There are not many people that can say that they’ve moved a 7,000-pound Buddha from New York to California. In fact there is probably only one — Paul Benkert and his Kingston-based company, Allways Moving.
“Six years ago we had a client call up and let us know they were moving from Gardiner, and needed to have their concrete Buddha sculpture moved to their new home in California,” explains Benkert, a born and bred Kingston lad who started his company from a relative’s basement and is now about to celebrate his 30th year in business. “It wasn’t easy,” he admits. “There were cranes involved and all kinds of challenging maneuvers but we got it done.”
Another one of Benkert’s more memorable moving stories was when his company was called late on a Sunday afternoon and asked if they could drive to the 1994 Woodstock Concert and collect all of the tapes and sound boards and music equipment from the concert back to the Bearsville Studio. “They had done all of the live recordings from the concert and wanted to make sure that nothing happened to those tapes,” recalls Benkert, a Grateful Dead fan himself, with a poster of Jerry Garcia hanging in his office between sports banners and photos of his wife and three children to prove it. “I don’t think many people would think of me as a Dead fan but I was for about 10 years back in the day,” he says with a laugh.
“We got in there and loaded up the music equipment and recordings and got them safely and securely back to the Bearsville Studios late Sunday night after the concert concluded,” he says. “That was an interesting experience.”
While Benkert grew up in Kingston and graduated from Kingston High School, his path towards the moving business was not a linear one. “I had a lot of different jobs as a young man but one summer a good friend of mine asked if I wanted to work with him at a moving company in Boston.”
It seemed like a good opportunity at the time and a chance to experience a new place, so Benkert said yes and spent the next two years living in Boston, gaining an affection for the Red Sox and learning the ins and outs of the moving business.
“I liked the business and thought that there was a real need for one in Ulster County so I moved back home and started working from a family member’s basement, putting ads in the yellow pages and it took off after a couple of years.”
Benkert said it was a real boon to have grown up in the area. “There’s no doubt about it that knowing so many people in Ulster County has helped me a great deal,” he said, noting that he was an active board member on the Ulster County Regional Chamber of Commerce as well as a board member of the New York State Movers Association.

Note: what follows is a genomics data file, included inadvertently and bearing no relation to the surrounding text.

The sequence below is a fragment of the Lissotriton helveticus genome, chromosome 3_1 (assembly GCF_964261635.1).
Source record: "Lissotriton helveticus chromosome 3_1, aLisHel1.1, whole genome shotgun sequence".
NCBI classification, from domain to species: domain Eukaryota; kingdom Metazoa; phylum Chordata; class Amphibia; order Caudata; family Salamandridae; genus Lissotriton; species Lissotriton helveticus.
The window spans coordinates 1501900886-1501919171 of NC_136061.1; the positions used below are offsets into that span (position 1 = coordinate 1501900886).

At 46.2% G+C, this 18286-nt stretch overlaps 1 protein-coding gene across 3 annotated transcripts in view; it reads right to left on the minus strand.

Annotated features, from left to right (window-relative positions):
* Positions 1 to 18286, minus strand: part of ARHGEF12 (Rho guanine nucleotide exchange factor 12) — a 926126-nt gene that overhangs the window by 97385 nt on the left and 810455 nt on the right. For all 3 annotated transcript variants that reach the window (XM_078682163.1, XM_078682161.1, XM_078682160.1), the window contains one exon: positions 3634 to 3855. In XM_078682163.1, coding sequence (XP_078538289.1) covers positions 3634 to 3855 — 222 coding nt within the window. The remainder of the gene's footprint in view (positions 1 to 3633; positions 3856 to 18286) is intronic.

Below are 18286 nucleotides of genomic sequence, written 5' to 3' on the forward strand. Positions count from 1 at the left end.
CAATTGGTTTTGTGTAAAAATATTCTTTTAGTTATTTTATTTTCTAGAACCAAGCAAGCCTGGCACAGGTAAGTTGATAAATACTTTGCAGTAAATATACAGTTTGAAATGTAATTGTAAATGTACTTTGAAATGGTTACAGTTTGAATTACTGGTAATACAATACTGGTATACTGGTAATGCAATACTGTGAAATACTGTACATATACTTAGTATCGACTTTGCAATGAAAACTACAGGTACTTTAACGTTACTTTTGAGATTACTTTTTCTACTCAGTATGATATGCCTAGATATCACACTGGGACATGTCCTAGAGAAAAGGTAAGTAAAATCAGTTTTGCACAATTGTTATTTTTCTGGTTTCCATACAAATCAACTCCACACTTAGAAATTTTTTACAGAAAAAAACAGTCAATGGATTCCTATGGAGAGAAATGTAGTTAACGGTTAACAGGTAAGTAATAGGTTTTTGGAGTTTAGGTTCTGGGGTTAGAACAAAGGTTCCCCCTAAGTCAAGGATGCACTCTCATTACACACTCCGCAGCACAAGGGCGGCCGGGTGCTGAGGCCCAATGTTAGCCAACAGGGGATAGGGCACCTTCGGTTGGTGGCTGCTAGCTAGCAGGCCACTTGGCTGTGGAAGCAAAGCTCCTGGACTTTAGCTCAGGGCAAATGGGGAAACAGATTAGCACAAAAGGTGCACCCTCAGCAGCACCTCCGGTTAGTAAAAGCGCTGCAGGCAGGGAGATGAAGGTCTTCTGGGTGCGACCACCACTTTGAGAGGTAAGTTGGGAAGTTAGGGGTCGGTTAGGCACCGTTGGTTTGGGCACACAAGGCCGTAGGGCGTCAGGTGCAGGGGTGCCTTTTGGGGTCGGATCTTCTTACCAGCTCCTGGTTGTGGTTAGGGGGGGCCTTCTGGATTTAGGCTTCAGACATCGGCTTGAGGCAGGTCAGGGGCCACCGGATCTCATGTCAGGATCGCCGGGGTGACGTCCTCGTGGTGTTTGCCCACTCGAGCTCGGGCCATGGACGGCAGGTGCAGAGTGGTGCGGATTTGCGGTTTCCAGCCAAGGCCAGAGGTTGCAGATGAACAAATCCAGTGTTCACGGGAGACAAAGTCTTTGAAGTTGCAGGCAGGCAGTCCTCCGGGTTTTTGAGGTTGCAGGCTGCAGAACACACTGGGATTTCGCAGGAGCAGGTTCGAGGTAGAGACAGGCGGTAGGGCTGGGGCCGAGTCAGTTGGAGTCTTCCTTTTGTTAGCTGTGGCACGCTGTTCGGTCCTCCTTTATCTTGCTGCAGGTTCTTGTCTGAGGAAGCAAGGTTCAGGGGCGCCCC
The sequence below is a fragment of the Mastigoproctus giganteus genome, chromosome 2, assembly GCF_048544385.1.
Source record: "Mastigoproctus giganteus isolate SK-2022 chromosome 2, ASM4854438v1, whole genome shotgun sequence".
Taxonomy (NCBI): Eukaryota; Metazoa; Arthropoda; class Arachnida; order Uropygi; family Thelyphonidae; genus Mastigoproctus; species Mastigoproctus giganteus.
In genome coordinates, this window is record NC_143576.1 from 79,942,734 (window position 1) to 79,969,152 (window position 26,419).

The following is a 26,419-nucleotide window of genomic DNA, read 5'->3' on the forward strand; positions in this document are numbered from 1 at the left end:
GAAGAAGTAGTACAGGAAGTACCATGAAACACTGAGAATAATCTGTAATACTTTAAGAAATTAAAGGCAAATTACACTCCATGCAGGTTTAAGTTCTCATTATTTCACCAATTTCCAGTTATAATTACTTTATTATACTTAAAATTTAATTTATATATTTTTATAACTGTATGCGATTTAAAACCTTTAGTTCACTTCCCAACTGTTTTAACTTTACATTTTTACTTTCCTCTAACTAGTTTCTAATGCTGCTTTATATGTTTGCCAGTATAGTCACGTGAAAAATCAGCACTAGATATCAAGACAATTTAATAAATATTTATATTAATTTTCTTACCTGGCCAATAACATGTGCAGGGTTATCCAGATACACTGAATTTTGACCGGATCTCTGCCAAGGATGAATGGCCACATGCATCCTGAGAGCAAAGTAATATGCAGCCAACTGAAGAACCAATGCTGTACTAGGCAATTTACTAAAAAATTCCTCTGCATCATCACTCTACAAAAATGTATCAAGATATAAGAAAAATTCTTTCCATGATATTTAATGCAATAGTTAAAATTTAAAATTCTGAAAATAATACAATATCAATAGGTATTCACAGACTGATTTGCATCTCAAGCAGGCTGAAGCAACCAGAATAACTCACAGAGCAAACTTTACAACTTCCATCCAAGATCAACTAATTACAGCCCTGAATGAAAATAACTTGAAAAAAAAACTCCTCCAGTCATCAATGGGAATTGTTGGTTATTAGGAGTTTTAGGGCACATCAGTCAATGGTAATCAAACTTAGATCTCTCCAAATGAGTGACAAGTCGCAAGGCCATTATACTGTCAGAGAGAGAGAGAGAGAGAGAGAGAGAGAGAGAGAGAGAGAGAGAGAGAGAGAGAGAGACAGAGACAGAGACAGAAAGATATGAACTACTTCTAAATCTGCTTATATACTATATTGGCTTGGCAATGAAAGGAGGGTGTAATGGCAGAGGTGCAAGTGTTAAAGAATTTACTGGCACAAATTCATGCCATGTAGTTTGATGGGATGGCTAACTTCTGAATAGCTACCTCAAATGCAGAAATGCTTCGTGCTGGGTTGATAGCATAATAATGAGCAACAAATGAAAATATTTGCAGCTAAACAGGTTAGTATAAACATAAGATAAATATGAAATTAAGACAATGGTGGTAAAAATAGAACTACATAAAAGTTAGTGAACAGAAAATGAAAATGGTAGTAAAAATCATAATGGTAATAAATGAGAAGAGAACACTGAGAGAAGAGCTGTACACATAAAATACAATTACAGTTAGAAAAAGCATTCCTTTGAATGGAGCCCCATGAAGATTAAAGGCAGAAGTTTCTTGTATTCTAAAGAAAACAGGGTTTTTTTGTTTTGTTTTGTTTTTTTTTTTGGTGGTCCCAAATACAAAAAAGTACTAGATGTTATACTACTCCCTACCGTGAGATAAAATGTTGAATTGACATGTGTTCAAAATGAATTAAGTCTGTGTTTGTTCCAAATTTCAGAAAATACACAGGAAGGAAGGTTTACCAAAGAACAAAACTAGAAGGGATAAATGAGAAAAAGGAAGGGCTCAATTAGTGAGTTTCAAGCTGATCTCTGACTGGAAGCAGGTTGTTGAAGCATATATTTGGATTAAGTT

From a basement office and a borrowed van, Allways Moving has grown into a company that has no fewer than seven to eight clients’ having their belongings transported on a daily basis. Besides the fleet of straight-trucks and the three-story historic red brick building at 85 Grand St. in downtown Kingston where the company is located, there’s an additional 90,000 square feet of storage space in a converted old industrial warehouse that includes 470 five-by-five units. “Storage and moving go hand in hand,” he says. “One in every 10 people are going to need storage at some point.”
To this end, Benkert has between 15 and 20 employees, most of them full-time employees that pack, drive, transport and just keep everyone moving to where they need to go. “I’ve had one employee that’s been with us for 22 years,” he says, but notes that this business is not for the weary. “Of course, we use hand trucks and dollies, but if a couch has to be moved upstairs then we have to carry it up the stairs. So, there’s no getting away from the physical demands of the job. It’s labor-intensive.”
Sixty-five percent of moving takes place from May to September with the majority of them being residential moves within Ulster County. There are pianos that have to be moved and safes and sculptures and fountains. But there are also office building moves, libraries and sadly natural disasters like fire, oil-spills, water damage from frozen pipes.
“Libraries and large office building moves are often the most challenging because you have to know your Dewey decimal system and make sure all of those books get back on the right shelf and make sure that every piece of office equipment is moved to the correct room.”
Although the growth was necessary to support the demands of moving and storage for his clients, Benkert says he is in a good place now. “I don’t want to get any bigger. I’m very happy with where we’re at,” he says giving examples of a typical day in July for Allways Moving. “Today we had to deliver a piece of equipment to a dentist office in Saugerties first thing in the morning. We have two trucks in Buffalo and the rest are all out doing different jobs.”
Part of the moving business includes getting licenses to move from state to state as well as within New York State. “In general, we move people within 500 miles,” he says, which takes them up and down the East Coast and to Ohio, with exceptions. They also do all of the packing if a client asks; Benkert has a warehouse full of cardboard boxes of every size, pallets of packing tape and bubble wrap. “We go through about 300,000 boxes a year,” he notes as he winds through the catacombs of temperature-controlled storage units.
Besides payroll and materials and truck maintenance and fuel costs, one of Allways Moving’s largest expenses is insurance. “That’s 20 percent of what we bring in,” he says noting that there’s “liability insurance, workmen’s compensation insurance, on top of their vehicle and commercial insurance.
With all of that said, Benkert said that he feels like a lucky man. “I’ve been able to own my own business, help support my family, be a part of my community and help friends and family and all kinds of people get to point A to point B.”